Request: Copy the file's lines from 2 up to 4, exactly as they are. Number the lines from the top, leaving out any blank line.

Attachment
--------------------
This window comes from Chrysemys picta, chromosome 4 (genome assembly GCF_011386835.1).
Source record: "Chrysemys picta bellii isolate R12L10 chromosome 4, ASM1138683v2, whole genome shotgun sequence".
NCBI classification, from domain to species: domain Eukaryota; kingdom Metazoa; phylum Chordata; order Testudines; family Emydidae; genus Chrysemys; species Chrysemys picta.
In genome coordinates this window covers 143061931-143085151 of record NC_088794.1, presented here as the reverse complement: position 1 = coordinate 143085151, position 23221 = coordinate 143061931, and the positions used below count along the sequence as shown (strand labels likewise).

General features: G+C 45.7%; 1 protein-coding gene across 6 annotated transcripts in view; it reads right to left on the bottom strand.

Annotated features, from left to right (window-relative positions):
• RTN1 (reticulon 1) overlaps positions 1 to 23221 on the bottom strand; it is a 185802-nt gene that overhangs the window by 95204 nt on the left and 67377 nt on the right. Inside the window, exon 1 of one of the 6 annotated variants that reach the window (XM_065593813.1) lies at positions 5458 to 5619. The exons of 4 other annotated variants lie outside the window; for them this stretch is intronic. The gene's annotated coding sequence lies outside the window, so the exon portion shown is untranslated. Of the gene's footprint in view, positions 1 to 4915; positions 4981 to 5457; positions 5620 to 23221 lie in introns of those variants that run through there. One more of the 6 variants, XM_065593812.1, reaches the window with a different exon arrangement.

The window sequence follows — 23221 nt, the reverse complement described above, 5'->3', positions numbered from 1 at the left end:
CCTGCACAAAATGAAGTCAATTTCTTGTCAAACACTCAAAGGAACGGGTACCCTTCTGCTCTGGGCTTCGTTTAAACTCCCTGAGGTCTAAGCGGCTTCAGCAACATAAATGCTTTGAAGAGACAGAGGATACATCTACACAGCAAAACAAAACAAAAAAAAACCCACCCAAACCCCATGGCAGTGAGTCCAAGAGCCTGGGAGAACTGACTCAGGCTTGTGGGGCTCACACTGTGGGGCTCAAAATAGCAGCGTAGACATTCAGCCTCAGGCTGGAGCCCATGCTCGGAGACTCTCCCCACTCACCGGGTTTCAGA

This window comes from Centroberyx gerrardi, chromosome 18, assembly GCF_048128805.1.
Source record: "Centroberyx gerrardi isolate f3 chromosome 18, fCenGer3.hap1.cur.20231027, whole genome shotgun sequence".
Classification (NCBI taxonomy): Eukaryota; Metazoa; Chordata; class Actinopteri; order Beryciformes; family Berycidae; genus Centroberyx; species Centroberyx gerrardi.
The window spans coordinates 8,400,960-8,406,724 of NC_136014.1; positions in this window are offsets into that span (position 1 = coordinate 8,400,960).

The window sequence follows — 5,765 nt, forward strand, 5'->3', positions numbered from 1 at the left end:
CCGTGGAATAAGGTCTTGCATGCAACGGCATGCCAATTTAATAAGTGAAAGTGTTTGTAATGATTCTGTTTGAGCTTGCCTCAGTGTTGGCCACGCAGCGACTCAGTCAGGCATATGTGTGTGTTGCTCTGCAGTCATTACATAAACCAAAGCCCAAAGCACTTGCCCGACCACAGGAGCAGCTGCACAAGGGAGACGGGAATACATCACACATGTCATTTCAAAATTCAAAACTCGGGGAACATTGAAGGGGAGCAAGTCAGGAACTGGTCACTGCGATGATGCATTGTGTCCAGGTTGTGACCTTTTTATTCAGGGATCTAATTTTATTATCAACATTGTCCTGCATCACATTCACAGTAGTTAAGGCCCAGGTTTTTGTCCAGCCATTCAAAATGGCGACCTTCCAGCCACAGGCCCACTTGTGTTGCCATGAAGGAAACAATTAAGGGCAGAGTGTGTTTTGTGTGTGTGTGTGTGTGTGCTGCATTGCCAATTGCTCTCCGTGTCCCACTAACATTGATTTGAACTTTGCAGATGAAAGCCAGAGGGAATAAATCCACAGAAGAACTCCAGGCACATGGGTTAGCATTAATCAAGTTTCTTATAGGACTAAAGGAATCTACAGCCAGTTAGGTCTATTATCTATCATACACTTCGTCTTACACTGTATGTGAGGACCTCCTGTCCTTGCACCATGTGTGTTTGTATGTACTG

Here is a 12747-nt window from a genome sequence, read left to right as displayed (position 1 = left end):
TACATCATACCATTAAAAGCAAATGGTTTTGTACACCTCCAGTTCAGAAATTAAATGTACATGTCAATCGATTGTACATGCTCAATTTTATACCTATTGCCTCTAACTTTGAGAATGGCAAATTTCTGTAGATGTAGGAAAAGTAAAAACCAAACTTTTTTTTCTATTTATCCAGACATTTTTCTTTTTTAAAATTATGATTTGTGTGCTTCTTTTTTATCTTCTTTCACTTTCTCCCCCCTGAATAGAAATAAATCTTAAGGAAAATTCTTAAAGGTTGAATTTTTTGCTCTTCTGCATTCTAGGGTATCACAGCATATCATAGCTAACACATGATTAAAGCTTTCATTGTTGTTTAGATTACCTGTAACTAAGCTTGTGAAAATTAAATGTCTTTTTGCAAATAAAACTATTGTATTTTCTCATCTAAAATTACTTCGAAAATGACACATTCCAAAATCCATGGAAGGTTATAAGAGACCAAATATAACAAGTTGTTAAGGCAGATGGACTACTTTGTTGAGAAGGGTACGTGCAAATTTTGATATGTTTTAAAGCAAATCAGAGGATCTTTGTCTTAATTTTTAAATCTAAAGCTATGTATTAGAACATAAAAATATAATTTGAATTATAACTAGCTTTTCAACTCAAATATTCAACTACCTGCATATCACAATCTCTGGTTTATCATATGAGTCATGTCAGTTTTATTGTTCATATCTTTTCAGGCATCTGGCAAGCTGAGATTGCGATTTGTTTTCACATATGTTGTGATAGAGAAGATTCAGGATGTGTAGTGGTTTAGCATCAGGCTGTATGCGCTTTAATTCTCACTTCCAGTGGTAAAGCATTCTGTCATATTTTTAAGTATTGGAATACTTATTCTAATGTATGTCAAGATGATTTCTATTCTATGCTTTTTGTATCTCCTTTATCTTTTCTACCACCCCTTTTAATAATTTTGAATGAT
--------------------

Source record: "Chrysemys picta bellii isolate R12L10 chromosome 4, ASM1138683v2, whole genome shotgun sequence".
NCBI classification, from domain to species: domain Eukaryota; kingdom Metazoa; phylum Chordata; order Testudines; family Emydidae; genus Chrysemys; species Chrysemys picta.
In genome coordinates this window covers 143061931-143085151 of record NC_088794.1, presented here as the reverse complement: position 1 = coordinate 143085151, position 23221 = coordinate 143061931, and the positions used below count along the sequence as shown (strand labels likewise).